Moving to Austria to Do Mathematics

My name is Kirk Soodhalter. I am currently a research scientist at the Johann Radon Institute for Computational and Applied Mathematics and a consultant mathematician at the firm Mathconsult in Linz, Austria. Prior to this, I worked for four years as an assistant professor in the Industrial Mathematics Institute at Johannes Kepler University in Linz. In May 2012, I received a Ph.D. in mathematics from Temple University in Philadelphia with a focus on numerical linear algebra. Through a series of fortunate circumstances, my CV was forwarded to a colleague in Linz. After a Skype-interview, I was offered the position at the Industrial Mathematics Institute. I sold most of my belongings in Philadelphia and moved in June 2012 to Linz, Austria.

Language and Culture in Austria

I must admit that I knew very little about the land to which I had moved, and I had never before visited Austria. The entirety of my preparation before moving was a colleague from Germany telling me that Austrians speak German with “an accent” and that I should eat something called “Kaiserschmarrn”. I have been in Austria for almost five years, and I can report that

Kaisierschmarrn - credit


Kaiserschmarrn (Kaisaschmoan) is wonderful, and to say Austrian German is spoken with an accent does not do it justice. There is really a dialect (Mundart) continuum (including many highly local, regional words and expressions) one encounters when traveling around the country. As a newcomer, it was quite daunting, and the standard German I learned initially in a course was not always helpful. Despite this initial difficulty, getting to be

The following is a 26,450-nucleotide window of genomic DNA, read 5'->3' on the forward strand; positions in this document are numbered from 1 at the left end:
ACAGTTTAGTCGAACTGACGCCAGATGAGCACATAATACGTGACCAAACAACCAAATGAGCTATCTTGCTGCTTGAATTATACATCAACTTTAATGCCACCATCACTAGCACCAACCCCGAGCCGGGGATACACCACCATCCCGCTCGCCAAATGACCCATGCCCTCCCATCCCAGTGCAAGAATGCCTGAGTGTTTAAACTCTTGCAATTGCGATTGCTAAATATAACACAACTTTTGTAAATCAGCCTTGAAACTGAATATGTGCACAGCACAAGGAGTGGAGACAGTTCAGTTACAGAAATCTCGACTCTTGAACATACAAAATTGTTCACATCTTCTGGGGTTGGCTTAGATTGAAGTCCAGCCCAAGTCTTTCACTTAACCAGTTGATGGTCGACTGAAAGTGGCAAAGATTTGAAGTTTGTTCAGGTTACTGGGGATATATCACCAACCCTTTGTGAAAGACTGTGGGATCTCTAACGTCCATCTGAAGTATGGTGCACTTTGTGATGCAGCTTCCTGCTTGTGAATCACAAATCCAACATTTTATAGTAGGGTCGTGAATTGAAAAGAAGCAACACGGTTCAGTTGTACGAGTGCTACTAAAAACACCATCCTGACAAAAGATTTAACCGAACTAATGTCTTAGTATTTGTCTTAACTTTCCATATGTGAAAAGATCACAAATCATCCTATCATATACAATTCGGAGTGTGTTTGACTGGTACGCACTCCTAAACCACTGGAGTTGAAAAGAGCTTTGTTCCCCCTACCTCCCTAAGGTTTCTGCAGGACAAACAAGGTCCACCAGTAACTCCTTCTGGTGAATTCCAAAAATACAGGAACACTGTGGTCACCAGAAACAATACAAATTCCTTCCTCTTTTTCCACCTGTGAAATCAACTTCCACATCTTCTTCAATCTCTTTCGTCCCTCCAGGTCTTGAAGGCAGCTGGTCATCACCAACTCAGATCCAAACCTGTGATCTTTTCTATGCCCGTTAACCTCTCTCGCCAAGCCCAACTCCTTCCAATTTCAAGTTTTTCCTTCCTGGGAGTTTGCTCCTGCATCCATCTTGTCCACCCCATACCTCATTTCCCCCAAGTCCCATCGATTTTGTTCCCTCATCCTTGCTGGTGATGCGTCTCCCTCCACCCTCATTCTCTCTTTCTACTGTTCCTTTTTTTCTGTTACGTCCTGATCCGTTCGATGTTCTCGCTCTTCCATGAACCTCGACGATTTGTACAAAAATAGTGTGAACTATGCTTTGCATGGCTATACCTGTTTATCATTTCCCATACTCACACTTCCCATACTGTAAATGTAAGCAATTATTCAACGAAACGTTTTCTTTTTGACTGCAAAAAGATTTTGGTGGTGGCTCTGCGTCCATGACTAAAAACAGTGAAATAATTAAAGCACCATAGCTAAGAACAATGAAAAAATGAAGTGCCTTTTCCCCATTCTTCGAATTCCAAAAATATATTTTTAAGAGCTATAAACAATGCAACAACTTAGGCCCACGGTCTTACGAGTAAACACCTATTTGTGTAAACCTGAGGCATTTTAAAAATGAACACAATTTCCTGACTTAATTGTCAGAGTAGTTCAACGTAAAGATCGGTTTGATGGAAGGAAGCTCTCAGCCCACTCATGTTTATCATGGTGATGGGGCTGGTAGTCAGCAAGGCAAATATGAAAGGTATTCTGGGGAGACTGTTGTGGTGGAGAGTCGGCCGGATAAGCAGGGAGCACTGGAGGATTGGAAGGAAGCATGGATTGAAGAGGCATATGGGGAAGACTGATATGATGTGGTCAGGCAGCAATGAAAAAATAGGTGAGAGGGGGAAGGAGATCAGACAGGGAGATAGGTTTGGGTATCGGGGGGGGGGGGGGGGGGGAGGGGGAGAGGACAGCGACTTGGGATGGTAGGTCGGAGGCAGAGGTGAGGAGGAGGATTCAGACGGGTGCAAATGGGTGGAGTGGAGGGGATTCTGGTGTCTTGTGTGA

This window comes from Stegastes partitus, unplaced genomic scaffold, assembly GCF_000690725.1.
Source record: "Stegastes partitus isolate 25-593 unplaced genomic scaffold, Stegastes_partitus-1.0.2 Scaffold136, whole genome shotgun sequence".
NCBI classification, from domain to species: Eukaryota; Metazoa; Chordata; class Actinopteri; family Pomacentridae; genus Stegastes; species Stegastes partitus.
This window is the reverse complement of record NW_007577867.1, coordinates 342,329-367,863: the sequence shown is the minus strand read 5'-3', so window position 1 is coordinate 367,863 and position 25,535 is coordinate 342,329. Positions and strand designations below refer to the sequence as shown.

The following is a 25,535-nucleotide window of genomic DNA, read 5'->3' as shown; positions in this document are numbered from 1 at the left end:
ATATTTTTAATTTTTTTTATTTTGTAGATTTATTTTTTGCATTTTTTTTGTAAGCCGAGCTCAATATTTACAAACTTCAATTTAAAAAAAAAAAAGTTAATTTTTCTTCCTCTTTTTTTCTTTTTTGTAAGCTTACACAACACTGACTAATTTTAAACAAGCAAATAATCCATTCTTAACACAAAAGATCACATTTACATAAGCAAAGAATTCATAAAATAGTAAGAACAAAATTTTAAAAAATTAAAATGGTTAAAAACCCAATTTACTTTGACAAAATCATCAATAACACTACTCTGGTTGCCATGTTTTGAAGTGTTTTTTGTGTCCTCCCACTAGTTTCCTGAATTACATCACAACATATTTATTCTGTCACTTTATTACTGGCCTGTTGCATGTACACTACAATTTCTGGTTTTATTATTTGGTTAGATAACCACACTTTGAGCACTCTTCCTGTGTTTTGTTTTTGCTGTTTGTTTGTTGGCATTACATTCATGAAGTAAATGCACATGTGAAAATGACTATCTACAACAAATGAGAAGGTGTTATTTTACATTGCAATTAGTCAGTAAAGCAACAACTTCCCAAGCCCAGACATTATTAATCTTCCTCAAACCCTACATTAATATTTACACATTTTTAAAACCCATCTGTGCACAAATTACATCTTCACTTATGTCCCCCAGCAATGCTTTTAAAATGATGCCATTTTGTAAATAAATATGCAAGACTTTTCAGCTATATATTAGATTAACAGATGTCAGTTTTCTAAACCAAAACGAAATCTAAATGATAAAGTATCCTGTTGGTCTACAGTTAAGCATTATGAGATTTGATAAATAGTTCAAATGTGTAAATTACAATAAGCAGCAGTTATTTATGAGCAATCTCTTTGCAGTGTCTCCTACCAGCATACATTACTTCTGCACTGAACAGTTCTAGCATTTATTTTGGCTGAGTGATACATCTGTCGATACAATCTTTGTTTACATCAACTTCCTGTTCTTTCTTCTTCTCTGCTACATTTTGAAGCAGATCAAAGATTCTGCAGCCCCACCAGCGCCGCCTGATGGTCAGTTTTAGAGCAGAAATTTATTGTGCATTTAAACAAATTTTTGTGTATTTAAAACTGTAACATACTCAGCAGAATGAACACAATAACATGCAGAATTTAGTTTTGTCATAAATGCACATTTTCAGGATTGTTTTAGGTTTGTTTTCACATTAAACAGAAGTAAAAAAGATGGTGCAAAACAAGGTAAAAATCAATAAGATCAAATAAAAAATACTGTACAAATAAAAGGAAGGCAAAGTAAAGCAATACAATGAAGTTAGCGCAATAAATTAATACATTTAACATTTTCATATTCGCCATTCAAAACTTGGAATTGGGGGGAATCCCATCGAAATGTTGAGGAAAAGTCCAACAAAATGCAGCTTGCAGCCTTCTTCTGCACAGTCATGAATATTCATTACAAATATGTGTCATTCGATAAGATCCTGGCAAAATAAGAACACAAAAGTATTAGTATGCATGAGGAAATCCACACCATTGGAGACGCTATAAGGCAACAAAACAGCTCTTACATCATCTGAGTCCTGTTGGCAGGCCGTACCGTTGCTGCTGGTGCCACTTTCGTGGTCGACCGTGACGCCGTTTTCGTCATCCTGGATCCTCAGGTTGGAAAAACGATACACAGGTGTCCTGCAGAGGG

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familiar with the tapestry of dialects has been one of my favorite things about living here, and I would assert it has been essential in getting to know Austria beyond the superficial. I have been lucky to be surrounded by many patient people who were open to helping me learn. I have met so many good people here, including friends, colleagues, and even the people at the neighborhood grocery story.



Food in Austria

I have also been surrounded by a lot of great food: Wiener Schnitzel (Weana Schnitzl),

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Schweinsbraten (Bradl), Schweinshaxn, Hascheeknödel (Hasche-Knedl), Grammelknödel (Grami-Knedl), Germknödel (Geamknedl), and so many wonderful desserts. I learned rather quickly that a sweet, dessert-like meal for lunch (particularly during a hike or skiing) is completely acceptable and even encouraged. That’s when I realized this is a culture which shares my values.

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Outside of the office, I have also been able to take advantage of the beautiful landscape. Austria offers opportunities to bike along the Danube as well as either hike or ski in the mountains, depending on the season. This has led to many opportunities to enjoy an appropriate dessert-lunch.

Coming here for work has been one of the best decisions I have ever made.  In a forthcoming post, I will continue by giving a short overview of my scientific work.



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